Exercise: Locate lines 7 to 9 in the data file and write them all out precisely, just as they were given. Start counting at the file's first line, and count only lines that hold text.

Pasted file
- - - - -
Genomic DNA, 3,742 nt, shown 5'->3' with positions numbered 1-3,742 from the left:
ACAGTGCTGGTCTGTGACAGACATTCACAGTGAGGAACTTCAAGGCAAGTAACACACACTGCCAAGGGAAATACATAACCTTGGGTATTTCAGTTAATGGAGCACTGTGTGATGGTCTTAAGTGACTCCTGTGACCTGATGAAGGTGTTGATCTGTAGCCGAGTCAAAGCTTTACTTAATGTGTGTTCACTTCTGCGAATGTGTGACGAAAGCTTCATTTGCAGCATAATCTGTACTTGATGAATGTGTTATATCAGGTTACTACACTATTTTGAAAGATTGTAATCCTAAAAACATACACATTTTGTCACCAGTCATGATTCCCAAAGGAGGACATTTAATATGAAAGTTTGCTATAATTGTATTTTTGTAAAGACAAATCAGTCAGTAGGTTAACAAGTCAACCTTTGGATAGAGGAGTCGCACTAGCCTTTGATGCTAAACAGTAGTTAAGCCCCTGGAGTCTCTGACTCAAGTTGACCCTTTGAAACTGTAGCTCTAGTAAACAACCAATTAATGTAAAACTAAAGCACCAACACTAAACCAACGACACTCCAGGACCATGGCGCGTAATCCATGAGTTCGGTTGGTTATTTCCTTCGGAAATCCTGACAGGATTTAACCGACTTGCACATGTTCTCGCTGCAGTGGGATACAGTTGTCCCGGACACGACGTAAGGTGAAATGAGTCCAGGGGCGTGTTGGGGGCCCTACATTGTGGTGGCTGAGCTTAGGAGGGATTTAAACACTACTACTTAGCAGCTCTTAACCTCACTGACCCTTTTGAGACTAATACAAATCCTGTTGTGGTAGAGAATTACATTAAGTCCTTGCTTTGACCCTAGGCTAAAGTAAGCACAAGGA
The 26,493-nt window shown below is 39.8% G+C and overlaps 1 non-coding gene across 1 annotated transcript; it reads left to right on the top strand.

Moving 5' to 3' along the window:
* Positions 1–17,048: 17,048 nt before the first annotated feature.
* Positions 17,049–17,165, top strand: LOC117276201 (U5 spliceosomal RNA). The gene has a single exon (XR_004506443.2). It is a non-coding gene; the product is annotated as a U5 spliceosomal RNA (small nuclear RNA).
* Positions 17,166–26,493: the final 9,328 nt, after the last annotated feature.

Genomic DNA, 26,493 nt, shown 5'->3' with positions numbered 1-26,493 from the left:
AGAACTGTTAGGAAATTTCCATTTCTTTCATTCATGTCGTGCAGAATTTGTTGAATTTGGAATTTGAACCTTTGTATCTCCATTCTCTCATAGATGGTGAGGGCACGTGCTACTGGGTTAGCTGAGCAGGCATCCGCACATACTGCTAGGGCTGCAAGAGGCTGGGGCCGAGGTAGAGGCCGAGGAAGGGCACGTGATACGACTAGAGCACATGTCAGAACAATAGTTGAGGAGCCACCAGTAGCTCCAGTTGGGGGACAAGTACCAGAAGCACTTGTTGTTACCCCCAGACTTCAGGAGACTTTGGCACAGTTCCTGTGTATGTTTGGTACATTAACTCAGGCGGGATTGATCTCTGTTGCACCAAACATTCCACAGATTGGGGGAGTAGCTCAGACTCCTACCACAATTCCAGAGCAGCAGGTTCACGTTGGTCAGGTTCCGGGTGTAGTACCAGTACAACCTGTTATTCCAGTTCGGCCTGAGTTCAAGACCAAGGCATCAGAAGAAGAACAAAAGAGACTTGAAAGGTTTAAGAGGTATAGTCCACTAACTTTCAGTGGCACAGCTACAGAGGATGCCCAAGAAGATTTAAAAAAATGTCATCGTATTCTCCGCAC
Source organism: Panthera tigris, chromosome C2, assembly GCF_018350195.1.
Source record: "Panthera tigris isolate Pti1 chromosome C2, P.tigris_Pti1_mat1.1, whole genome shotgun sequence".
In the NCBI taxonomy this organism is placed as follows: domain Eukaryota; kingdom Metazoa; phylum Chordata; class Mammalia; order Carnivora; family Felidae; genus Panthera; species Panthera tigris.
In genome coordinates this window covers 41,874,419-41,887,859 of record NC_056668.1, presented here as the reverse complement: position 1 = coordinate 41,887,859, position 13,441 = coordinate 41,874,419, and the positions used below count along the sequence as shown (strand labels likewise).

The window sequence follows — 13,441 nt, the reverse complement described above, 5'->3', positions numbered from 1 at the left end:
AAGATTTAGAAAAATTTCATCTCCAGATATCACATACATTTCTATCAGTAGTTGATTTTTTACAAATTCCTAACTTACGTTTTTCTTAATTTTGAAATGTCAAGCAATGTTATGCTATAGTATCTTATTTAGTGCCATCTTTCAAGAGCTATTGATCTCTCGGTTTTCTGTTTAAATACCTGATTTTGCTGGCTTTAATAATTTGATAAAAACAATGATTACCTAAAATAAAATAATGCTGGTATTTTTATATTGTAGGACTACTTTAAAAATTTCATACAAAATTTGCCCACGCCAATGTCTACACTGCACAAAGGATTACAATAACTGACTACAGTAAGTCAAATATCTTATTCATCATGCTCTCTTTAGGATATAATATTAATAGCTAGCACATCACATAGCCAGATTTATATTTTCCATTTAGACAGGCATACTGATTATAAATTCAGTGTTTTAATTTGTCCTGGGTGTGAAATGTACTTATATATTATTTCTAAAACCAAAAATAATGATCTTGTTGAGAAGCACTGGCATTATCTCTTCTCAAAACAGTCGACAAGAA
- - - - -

* Positions 17,166–26,493: the final 9,328 nt, after the last annotated feature.

Genomic DNA, 26,493 nt, shown 5'->3' with positions numbered 1-26,493 from the left:
AGAACTGTTAGGAAATTTCCATTTCTTTCATTCATGTCGTGCAGAATTTGTTGAATTTGGAATTTGAACCTTTGTATCTCCATTCTCTCATAGATGGTGAGGGCACGTGCTACTGGGTTAGCTGAGCAGGCATCCGCACATACTGCTAGGGCTGCAAGAGGCTGGGGCCGAGGTAGAGGCCGAGGAAGGGCACGTGATACGACTAGAGCACATGTCAGAACAATAGTTGAGGAGCCACCAGTAGCTCCAGTTGGGGGACAAGTACCAGAAGCACTTGTTGTTACCCCCAGACTTCAGGAGACTTTGGCACAGTTCCTGTGTATGTTTGGTACATTAACTCAGGCGGGATTGATCTCTGTTGCACCAAACATTCCACAGATTGGGGGAGTAGCTCAGACTCCTACCACAATTCCAGAGCAGCAGGTTCACGTTGGTCAGGTTCCGGGTGTAGTACCAGTACAACCTGTTATTCCAGTTCGGCCTGAGTTCAAGACCAAGGCATCAGAAGAAGAACAAAAGAGACTTGAAAGGTTTAAGAGGTATAGTCCACTAACTTTCAGTGGCACAGCTACAGAGGATGCCCAAGAAGATTTAAAAAAATGTCATCGTATTCTCCGCAC